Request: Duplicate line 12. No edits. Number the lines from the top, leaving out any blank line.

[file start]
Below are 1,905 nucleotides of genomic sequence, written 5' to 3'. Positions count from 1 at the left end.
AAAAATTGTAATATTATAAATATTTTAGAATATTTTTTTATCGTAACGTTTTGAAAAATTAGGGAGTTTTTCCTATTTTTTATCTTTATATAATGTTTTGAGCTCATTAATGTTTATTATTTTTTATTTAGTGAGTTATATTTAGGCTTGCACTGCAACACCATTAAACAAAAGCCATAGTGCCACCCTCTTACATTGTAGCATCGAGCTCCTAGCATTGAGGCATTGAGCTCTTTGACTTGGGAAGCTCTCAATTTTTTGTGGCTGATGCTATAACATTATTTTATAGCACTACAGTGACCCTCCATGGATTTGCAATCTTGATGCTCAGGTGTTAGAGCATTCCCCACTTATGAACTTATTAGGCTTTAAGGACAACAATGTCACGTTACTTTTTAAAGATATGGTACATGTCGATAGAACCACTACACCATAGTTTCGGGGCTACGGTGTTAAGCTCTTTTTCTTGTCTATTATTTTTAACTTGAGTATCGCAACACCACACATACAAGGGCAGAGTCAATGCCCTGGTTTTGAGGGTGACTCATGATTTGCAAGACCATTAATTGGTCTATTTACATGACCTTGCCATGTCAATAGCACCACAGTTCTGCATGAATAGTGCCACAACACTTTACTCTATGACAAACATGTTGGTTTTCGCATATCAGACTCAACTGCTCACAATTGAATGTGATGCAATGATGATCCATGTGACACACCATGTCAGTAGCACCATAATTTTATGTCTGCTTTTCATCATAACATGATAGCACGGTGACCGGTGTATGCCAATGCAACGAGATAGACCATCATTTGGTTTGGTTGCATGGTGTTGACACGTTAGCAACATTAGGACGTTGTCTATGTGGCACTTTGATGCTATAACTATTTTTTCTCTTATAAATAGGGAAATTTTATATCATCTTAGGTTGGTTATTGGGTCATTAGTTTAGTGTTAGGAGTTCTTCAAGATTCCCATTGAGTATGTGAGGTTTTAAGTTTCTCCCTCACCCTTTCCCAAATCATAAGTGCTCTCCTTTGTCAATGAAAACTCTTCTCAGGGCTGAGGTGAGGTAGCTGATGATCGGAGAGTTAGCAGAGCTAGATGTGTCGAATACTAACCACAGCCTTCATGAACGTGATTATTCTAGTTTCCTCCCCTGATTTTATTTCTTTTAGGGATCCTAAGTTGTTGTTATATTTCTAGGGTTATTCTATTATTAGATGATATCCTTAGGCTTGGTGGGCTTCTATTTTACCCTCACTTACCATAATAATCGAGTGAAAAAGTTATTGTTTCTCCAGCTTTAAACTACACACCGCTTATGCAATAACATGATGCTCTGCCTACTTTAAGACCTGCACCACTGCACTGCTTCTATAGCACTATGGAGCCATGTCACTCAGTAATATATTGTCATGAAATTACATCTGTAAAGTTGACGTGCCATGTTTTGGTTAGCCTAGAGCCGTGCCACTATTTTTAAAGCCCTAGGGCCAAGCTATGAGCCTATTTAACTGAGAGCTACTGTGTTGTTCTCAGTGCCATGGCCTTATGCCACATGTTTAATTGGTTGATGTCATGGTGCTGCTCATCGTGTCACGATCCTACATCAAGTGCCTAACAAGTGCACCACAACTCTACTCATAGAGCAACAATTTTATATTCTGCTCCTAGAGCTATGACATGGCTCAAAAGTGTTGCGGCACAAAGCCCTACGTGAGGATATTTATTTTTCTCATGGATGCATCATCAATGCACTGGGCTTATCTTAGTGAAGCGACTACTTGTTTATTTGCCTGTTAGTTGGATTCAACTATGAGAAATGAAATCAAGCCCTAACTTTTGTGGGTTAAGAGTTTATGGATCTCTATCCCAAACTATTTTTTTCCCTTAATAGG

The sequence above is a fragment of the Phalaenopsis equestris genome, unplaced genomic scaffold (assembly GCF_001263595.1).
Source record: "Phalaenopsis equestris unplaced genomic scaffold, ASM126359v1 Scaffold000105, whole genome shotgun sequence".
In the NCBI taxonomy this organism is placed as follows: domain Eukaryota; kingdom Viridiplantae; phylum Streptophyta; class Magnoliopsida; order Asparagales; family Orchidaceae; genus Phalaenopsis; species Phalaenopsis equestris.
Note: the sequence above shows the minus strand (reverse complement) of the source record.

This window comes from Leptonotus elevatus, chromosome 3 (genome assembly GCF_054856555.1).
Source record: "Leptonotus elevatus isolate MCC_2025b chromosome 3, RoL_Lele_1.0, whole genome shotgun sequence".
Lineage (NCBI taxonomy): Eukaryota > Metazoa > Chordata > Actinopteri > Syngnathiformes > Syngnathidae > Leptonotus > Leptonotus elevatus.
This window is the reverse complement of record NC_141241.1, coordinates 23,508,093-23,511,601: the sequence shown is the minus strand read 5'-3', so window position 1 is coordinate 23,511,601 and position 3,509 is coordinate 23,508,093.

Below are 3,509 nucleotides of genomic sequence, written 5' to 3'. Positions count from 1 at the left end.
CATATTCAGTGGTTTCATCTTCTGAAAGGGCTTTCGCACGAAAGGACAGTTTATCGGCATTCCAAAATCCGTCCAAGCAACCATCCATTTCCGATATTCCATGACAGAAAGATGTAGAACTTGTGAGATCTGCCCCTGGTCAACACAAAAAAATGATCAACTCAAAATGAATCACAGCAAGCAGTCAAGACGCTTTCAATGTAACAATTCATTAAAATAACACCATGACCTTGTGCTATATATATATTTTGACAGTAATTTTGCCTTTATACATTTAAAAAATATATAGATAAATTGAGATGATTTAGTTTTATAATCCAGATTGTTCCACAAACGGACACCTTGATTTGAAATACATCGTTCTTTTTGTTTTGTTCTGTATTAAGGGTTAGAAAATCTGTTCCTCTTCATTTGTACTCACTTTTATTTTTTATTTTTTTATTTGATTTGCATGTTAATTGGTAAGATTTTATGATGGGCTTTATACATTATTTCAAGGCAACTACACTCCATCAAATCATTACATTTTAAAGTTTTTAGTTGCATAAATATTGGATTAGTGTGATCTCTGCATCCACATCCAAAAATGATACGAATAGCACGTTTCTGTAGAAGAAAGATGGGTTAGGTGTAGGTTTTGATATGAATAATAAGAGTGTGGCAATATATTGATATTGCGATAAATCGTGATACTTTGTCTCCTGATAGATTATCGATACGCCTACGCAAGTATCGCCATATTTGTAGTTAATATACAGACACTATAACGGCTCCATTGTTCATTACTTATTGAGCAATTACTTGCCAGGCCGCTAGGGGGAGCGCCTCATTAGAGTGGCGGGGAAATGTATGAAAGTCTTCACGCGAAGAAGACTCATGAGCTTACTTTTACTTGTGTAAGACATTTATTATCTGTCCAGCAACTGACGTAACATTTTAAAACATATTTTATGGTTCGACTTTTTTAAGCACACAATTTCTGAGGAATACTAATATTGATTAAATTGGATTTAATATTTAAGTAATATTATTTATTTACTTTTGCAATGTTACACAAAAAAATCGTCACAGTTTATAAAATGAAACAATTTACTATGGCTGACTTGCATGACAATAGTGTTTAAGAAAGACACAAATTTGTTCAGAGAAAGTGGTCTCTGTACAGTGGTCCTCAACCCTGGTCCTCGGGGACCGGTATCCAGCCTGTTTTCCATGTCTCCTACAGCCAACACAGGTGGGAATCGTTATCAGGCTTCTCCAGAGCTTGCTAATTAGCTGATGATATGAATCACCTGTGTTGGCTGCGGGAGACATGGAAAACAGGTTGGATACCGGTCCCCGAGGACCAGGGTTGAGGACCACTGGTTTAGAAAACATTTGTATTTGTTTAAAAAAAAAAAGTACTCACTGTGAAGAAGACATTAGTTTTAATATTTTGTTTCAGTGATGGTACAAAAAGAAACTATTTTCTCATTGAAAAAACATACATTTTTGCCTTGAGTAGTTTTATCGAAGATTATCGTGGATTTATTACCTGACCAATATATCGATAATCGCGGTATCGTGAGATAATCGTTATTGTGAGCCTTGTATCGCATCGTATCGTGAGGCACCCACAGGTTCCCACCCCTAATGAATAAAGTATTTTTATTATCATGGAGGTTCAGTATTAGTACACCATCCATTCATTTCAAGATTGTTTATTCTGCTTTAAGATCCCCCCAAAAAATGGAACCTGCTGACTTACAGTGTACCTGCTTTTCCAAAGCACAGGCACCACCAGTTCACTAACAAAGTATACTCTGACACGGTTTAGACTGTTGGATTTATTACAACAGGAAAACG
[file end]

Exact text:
CATATTCAGTGGTTTCATCTTCTGAAAGGGCTTTCGCACGAAAGGACAGTTTATCGGCATTCCAAAATCCGTCCAAGCAACCATCCATTTCCGATATTCCATGACAGAAAGATGTAGAACTTGTGAGATCTGCCCCTGGTCAACACAAAAAAATGATCAACTCAAAATGAATCACAGCAAGCAGTCAAGACGCTTTCAATGTAACAATTCATTAAAATAACACCATGACCTTGTGCTATATATATATTTTGACAGTAATTTTGCCTTTATACATTTAAAAAATATATAGATAAATTGAGATGATTTAGTTTTATAATCCAGATTGTTCCACAAACGGACACCTTGATTTGAAATACATCGTTCTTTTTGTTTTGTTCTGTATTAAGGGTTAGAAAATCTGTTCCTCTTCATTTGTACTCACTTTTATTTTTTATTTTTTTATTTGATTTGCATGTTAATTGGTAAGATTTTATGATGGGCTTTATACATTATTTCAAGGCAACTACACTCCATCAAATCATTACATTTTAAAGTTTTTAGTTGCATAAATATTGGATTAGTGTGATCTCTGCATCCACATCCAAAAATGATACGAATAGCACGTTTCTGTAGAAGAAAGATGGGTTAGGTGTAGGTTTTGATATGAATAATAAGAGTGTGGCAATATATTGATATTGCGATAAATCGTGATACTTTGTCTCCTGATAGATTATCGATACGCCTACGCAAGTATCGCCATATTTGTAGTTAATATACAGACACTATAACGGCTCCATTGTTCATTACTTATTGAGCAATTACTTGCCAGGCCGCTAGGGGGAGCGCCTCATTAGAGTGGCGGGGAAATGTATGAAAGTCTTCACGCGAAGAAGACTCATGAGCTTACTTTTACTTGTGTAAGACATTTATTATCTGTCCAGCAACTGACGTAACATTTTAAAACATATTTTATGGTTCGACTTTTTTAAGCACACAATTTCTGAGGAATACTAATATTGATTAAATTGGATTTAATATTTAAGTAATATTATTTATTTACTTTTGCAATGTTACACAAAAAAATCGTCACAGTTTATAAAATGAAACAATTTACTATGGCTGACTTGCATGACAATAGTGTTTAAGAAAGACACAAATTTGTTCAGAGAAAGTGGTCTCTGTACAGTGGTCCTCAACCCTGGTCCTCGGGGACCGGTATCCAGCCTGTTTTCCATGTCTCCTACAGCCAACACAGGTGGGAATCGTTATCAGGCTTCTCCAGAGCTTGCTAATTAGCTGATGATATGAATCACCTGTGTTGGCTGCGGGAGACATGGAAAACAGGTTGGATACCGGTCCCCGAGGACCAGGGTTGAGGACCACTGGTTTAGAAAACATTTGTATTTGTTTAAAAAAAAAAAGTACTCACTGTGAAGAAGACATTAGTTTTAATATTTTGTTTCAGTGATGGTACAAAAAGAAACTATTTTCTCATTGAAAAAACATACATTTTTGCCTTGAGTAGTTTTATCGAAGATTATCGTGGATTTATTACCTGACCAATATATCGATAATCGCGGTATCGTGAGATAATCGTTATTGTGAGCCTTGTATCGCATCGTATCGTGAGGCACCCACAGGTTCCCACCCCTAATGAATAAAGTATTTTTATTATCATGGAGGTTCAGTATTAGTACACCATCCATTCATTTCAAGATTGTTTATTCTGCTTTAAGATCCCCCCAAAAAATGGAACCTGCTGACTTACAGTGTACCTGCTTTTCCAAAGCACAGGCACCACCAGTTCACTAACAAAGTATACTCTGACACGGTTTAGACTGTTGGATTTATTACAACAGGAAAACG